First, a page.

For better or worse, I am a girl of a-b-u-n-d-a-n-c-e! One best friend? Why not ten? That pair of jeans I love so much? I buy them in every wash. And I’ve got a party supply closet ready for any party, at any time, in any theme – for twins… just in case. I was taught to love big, give big, think big, and go big or go home. I’m a firm believer that the law of abundance boomerangs goodness right back home. That’s evidenced itself to me a thousand times over, but never more so than when I count my blessings. Whenever I start to count, the list seems to grow longer and deeper and gratitude seems to wrap itself around even the tiniest and most inconsequential of events… things that otherwise would have been glossed over or cast off as ordinary.
The incredible thing about gratitude is it doesn’t require one single ounce of material goods. It’s not tangible, either – it’s a virtue developed straight from the heart. President Monson teaches us that “a grateful heart comes through expressing gratitude to our Heavenly Father for His blessings and to those around us for all that they bring into our lives. This requires conscious effort—at least until we have truly learned and cultivated an attitude of gratitude. Often we feel grateful and intend to express our thanks but forget to do so or just don’t get around to it. Someone has said that ‘feeling gratitude and not expressing it is like wrapping a present and not giving it.’”
It seems easy to show gratitude for the grand gestures, but in the last few months, I’ve made a really conscious effort to express gratitude for the small and simple things as I interact with others. So many times, as I’ve typed out a text message or an email, I’ve found myself hovering over that “send” button and backing away so I can throw in an added line to say thank you.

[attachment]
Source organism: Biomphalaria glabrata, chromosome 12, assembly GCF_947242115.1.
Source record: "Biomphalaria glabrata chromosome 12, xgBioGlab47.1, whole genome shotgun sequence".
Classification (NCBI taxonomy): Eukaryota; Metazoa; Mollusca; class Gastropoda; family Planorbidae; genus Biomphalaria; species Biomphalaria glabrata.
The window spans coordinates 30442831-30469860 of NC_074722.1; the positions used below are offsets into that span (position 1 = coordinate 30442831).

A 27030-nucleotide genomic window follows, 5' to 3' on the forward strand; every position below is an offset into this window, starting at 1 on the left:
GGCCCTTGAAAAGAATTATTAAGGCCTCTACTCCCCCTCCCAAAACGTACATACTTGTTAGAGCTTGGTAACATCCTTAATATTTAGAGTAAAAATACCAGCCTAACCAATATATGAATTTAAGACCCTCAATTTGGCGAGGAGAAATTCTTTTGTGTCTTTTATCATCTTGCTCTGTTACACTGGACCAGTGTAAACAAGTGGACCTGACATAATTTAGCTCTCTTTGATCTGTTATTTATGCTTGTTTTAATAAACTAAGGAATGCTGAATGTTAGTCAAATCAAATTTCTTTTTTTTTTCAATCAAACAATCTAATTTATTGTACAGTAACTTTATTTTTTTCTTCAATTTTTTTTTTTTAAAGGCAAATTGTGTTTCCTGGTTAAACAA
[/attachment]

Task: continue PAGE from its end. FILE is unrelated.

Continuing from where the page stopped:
A few months ago, I was invited to Magnolia Market in Waco, Texas to participate in an event with Chip and Joanna Gaines (for which I’m still doing heel kicks of gratitude!). The logistics of getting myself, my mom, 500 packages of felt balls, and all the fixings for a 10’x10’ booth from Salt Lake City to Waco, Texas was a monster of a task. And when it got down to it – down to those very few hours before the show started and Chip and Jo walked into my booth – everything that could have gone wrong went perfectly wrong. Going in, I had a minute-by-minute plan from the time the plane touched down to the very finish and I crossed my fingers it would all play out according to plan. But I found myself an hour away from go time in a perfectly empty booth and hours of construction and assembly ahead of me.
I was overwhelmed and paralyzed at the sight of everything in front of me when a family of four walked past my booth. They were casual passersby, who for a hundred reasons shouldn’t have been in the space during set-up. In the 100-degree heat, with 100 percent humidity, one of them asked if I was Aubry and reminded me that we had met once before nearly seven years ago. And then he said, “Do you need some help?” It was the simplest offer on his part, but I saw it as the tenderest mercy, the most direct answer to my most desperate prayer, and truthfully – two angels who came straight from heaven to help me in a time of need. He and his wife whipped everything into shape – prioritized tasks, reminded me of the things I was overthinking, and even made me a shopping list for things I could grab at the stores that would still be open by the time our night was through. When we emptied our first box, they put their three-year-old and one year old sons inside with a few toys so they could be all hands on deck. Even their angel babies played nicely during those final few minutes of set up. He was the boss and I was the doer and he GOT IT. He recognized the products that would sell the best and put those front and center, did everything in the orderly and sensible way, climbed high, carried the heavy things, did the man jobs, all while keeping an eye on Chip and Jo’s shopping pace as they came closer and closer to the booth so we could work AND clean up in time for their arrival. And the ultimate cherry on top, he was in charge of the camera when it was my turn to meet the Gaines’. He snapped a million photos, none of them blurry, all of them straight.
In the tornado of set up, I remember asking over and over again, “Where did you come from? How did this happen? Are you an angel?! Why are you being so kind to me?” I could not say thank you in enough ways, enough times, or with tight enough squeezes to adequately express what their help meant to me in that moment. I will be bearing my testimony of that experience for the rest of my life that Heavenly Father is mindful and miraculous in His capacity to tend to us in our moments of need.
I’m reminded of it everyday and I keep an eye out for the opportunity to be that angel person for someone else. It’s the purest way I can show my gratitude to Heavenly Father for all the times He’s poured His love on me.